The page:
Office of the Vice President for Global Communications

Thursday, April 8, 2010

Student Life Subcommittee gathers input from many on Smoke-Free Initiative

Editor’s note: On behalf of the Communications Subcommittee of the Smoke-Free University Initiative, the Record will report on how various sub-groups have gathered input prior to making final recommendations for the policy implementation. The first to be featured is the Student Life Subcommittee. Others to come in the weeks ahead include the Faculty and Staff Subcommittee, Facilities, Grounds and Ann Arbor Interface Subcommittee, and the Guest, Events and Athletics Subcommittee.

More than 1,500 students across the Ann Arbor campus have given input to one of several subcommittees that will help the university determine how best to move to a smoke-free campus.

The new policy is set to go into effect July 1, 2011, after a number of on- and off-campus constituencies have had a chance to weigh in on how to make U-M smoke-free in a way that is helpful to and respectful of smokers and non-smokers. And before the policy is in place, many more students are expected to give input into the process.

The Student Life Subcommittee led by Simone Himbeault Taylor, associate vice president for student affairs, consists of 24 members, 12 of whom are students. Many of the student committee members are, in turn, linked to many other students through their representative organizations.

The subcommittee is organized into three groups: 1) student input; 2) educational measures; and 3) health and wellness. This article highlights some of the findings from the student input group. The subcommittee is committed to making evidence-based recommendations informed by best practices and student input, Taylor says. To date, the team has conducted two surveys of random samples of students, and numerous targeted focus groups to get the student perspective.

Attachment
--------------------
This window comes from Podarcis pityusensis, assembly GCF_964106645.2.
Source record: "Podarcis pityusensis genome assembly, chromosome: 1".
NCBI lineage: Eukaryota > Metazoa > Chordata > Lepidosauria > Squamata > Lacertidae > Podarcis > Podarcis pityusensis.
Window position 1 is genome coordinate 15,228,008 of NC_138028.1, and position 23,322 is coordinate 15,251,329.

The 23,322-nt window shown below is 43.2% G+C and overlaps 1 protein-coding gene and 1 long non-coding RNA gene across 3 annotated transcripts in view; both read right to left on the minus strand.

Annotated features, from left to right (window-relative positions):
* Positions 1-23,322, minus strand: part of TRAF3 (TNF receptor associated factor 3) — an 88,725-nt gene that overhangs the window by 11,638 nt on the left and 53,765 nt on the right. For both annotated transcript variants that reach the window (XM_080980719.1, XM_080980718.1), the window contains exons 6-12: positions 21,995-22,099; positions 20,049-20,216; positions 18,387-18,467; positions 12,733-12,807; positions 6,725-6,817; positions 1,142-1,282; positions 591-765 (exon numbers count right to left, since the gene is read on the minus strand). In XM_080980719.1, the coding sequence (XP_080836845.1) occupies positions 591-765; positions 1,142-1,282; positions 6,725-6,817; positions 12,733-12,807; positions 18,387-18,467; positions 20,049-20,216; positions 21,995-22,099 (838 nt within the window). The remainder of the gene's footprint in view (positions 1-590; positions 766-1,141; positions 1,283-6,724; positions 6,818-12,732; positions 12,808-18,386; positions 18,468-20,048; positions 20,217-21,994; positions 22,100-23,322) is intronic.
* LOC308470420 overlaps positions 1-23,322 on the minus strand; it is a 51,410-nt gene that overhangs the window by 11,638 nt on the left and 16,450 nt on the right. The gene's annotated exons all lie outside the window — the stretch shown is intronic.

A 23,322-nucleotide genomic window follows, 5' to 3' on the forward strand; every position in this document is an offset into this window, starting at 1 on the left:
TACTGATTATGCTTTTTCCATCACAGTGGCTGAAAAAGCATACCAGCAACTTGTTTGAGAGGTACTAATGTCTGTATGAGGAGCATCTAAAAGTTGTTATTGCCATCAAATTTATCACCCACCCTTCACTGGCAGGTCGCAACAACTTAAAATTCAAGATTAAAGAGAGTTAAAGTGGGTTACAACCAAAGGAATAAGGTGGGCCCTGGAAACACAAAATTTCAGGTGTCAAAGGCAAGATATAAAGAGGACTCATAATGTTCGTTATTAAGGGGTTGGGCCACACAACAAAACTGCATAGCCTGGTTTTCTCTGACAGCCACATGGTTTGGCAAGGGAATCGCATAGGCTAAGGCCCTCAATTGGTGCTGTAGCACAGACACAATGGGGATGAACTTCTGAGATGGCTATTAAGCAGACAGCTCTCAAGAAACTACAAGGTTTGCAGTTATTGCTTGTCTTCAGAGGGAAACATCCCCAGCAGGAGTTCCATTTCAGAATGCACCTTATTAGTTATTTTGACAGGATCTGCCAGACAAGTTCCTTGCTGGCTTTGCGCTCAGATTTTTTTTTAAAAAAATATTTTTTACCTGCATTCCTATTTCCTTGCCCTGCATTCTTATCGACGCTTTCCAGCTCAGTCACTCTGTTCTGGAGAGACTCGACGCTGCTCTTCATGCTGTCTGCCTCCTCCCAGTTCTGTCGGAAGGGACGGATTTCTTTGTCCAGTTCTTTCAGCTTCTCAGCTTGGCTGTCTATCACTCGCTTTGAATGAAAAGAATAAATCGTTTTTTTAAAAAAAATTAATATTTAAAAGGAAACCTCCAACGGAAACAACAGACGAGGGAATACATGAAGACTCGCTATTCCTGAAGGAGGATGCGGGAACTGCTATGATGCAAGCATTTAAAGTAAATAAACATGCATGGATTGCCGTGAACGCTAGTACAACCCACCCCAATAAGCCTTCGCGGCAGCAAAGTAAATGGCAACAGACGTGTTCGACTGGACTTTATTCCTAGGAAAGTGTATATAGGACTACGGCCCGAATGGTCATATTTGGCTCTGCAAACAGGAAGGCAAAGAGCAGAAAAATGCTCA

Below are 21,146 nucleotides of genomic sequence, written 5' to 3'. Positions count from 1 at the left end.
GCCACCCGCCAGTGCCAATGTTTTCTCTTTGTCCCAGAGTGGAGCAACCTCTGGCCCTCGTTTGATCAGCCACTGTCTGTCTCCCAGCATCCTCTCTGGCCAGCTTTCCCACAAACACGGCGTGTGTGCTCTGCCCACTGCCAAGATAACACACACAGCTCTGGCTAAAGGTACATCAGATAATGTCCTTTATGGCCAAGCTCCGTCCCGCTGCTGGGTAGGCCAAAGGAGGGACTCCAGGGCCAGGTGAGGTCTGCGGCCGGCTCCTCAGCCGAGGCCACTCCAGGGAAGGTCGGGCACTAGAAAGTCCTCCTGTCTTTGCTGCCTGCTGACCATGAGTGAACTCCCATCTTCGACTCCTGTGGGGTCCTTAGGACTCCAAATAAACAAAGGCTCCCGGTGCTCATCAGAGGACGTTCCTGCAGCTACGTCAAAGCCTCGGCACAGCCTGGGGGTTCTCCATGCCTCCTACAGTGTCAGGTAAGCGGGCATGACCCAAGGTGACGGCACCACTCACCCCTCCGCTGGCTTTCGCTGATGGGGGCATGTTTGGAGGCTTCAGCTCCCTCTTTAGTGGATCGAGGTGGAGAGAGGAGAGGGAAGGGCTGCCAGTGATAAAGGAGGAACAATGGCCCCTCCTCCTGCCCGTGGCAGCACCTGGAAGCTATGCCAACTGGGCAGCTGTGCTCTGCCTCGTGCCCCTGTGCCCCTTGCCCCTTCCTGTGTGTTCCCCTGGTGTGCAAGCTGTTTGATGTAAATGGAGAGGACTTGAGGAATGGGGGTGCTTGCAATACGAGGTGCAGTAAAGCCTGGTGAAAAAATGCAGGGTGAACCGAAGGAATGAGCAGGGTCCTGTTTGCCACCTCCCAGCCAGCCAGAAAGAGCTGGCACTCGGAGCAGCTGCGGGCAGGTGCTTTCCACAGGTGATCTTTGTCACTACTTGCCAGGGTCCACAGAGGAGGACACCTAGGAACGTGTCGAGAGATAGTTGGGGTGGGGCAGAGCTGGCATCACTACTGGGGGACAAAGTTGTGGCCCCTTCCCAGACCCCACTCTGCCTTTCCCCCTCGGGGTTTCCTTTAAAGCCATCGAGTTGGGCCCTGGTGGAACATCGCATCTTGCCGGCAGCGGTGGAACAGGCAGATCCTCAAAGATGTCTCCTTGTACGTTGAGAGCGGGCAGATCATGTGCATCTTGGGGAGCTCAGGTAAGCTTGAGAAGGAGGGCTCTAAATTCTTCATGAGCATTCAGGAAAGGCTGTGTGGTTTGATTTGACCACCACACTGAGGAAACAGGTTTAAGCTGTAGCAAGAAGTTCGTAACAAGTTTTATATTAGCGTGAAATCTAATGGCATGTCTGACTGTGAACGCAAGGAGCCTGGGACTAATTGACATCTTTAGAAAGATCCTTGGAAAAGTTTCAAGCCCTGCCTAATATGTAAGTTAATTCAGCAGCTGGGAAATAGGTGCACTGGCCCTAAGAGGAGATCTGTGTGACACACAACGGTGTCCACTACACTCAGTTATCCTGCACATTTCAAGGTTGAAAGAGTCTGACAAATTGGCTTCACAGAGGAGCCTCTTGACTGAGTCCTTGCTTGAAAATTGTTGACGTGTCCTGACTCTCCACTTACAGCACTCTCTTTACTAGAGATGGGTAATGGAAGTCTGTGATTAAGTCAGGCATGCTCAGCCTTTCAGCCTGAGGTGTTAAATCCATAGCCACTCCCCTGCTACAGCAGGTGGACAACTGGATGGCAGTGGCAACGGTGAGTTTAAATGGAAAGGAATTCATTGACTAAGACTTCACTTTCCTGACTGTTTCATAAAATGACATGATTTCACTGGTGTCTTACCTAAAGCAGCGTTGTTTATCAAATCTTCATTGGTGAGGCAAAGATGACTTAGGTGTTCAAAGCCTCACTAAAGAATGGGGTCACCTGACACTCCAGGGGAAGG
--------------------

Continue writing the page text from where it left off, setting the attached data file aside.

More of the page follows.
“We are committed to engaging students in a transparent dialogue about implementation of this institutional policy through committee membership, surveys conducted at different points in the process, and an array of focus groups. The student voice is very important to this process,” Taylor says.

In Fall 2009, shortly after the subcommittee was assembled, an initial survey was sent to 5,000 randomly selected students to learn more about students’ smoking attitudes and behaviors. 1,332 responded (a response rate of more than 25 percent). Some key information revealed in the survey:

• 303 students reported smoking behaviors; half reported less than daily smoking. (Smoking behaviors were defined as smoking during specific activities or periods, as opposed to identification as a full-time smoker.)

• Stress was cited as the leading reason for smoking (67 percent), followed by smoking for relaxation (43), when drinking (39), when socializing (35), because of addiction (22) and for a buzz (15).

• Nearly 38 percent reported plans to quit, either within a year or after graduation.

• Nearly 55 percent of survey respondents said the move to a non-smoking campus would affect them, with more than 21 percent saying the impact would be considerable.

• Smoking cessation classes were listed by nearly 37 percent as important to help them with compliance. But less than 10 percent of students expressed a need for free weight management classes.

On the latter point, the survey and subsequent focus groups revealed that students overall are not as concerned about the health effects of smoking, says Todd Sevig, director of Counseling and Psychological Services.

“For students, we have different issues than for faculty and staff. For example, students are not overly concerned about weight gain when stopping smoking. Stress relief is more of an issue with students, which is helpful for us to know as we try to develop programs to help those who want to quit,” says Sevig.

Helping students cope with short-term and long-term stress is something the Division of Student Affairs has on its radar already, says Malinda Matney, senior research associate for the Division of Student Affairs.

“I don’t think that students smoke to ease stress came as a surprise to anyone,” Matney says. “Stress management is work we need to do anyway as a university. Part of creating a culture of wellness is weaving all of these parts together.”